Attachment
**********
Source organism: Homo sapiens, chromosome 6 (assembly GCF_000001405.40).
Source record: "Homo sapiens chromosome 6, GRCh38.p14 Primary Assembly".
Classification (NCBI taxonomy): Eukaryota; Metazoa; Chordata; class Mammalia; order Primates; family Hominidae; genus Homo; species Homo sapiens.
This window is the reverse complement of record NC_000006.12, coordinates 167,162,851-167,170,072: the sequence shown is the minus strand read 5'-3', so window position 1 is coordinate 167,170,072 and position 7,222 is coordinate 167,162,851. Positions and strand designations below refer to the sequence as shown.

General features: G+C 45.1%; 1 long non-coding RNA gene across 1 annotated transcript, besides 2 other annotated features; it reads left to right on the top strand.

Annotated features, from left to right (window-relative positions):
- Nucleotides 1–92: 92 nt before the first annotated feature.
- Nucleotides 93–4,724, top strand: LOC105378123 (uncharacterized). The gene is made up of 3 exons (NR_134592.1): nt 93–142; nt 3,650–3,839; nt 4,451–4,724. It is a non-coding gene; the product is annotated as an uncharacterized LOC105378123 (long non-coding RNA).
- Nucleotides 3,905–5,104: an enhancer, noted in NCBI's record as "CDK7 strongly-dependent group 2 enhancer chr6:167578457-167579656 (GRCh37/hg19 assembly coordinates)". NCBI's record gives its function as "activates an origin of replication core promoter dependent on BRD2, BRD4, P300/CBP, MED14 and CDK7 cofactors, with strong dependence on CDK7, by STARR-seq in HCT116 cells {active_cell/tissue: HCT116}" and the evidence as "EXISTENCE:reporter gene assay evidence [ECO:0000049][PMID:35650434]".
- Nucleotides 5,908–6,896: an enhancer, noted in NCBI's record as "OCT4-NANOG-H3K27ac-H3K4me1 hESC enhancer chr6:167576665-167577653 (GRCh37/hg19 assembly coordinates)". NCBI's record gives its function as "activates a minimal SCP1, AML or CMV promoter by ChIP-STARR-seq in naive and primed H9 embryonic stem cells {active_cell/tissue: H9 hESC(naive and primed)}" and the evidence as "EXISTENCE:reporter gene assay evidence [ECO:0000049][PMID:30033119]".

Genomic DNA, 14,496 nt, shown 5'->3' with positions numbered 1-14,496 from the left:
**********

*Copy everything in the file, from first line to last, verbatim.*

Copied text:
Source organism: Homo sapiens, chromosome 6 (assembly GCF_000001405.40).
Source record: "Homo sapiens chromosome 6, GRCh38.p14 Primary Assembly".
Classification (NCBI taxonomy): Eukaryota; Metazoa; Chordata; class Mammalia; order Primates; family Hominidae; genus Homo; species Homo sapiens.
This window is the reverse complement of record NC_000006.12, coordinates 167,162,851-167,170,072: the sequence shown is the minus strand read 5'-3', so window position 1 is coordinate 167,170,072 and position 7,222 is coordinate 167,162,851. Positions and strand designations below refer to the sequence as shown.

General features: G+C 45.1%; 1 long non-coding RNA gene across 1 annotated transcript, besides 2 other annotated features; it reads left to right on the top strand.

Annotated features, from left to right (window-relative positions):
- Nucleotides 1–92: 92 nt before the first annotated feature.
- Nucleotides 93–4,724, top strand: LOC105378123 (uncharacterized). The gene is made up of 3 exons (NR_134592.1): nt 93–142; nt 3,650–3,839; nt 4,451–4,724. It is a non-coding gene; the product is annotated as an uncharacterized LOC105378123 (long non-coding RNA).
- Nucleotides 3,905–5,104: an enhancer, noted in NCBI's record as "CDK7 strongly-dependent group 2 enhancer chr6:167578457-167579656 (GRCh37/hg19 assembly coordinates)". NCBI's record gives its function as "activates an origin of replication core promoter dependent on BRD2, BRD4, P300/CBP, MED14 and CDK7 cofactors, with strong dependence on CDK7, by STARR-seq in HCT116 cells {active_cell/tissue: HCT116}" and the evidence as "EXISTENCE:reporter gene assay evidence [ECO:0000049][PMID:35650434]".
- Nucleotides 5,908–6,896: an enhancer, noted in NCBI's record as "OCT4-NANOG-H3K27ac-H3K4me1 hESC enhancer chr6:167576665-167577653 (GRCh37/hg19 assembly coordinates)". NCBI's record gives its function as "activates a minimal SCP1, AML or CMV promoter by ChIP-STARR-seq in naive and primed H9 embryonic stem cells {active_cell/tissue: H9 hESC(naive and primed)}" and the evidence as "EXISTENCE:reporter gene assay evidence [ECO:0000049][PMID:30033119]".

Genomic DNA, 14,496 nt, shown 5'->3' with positions numbered 1-14,496 from the left: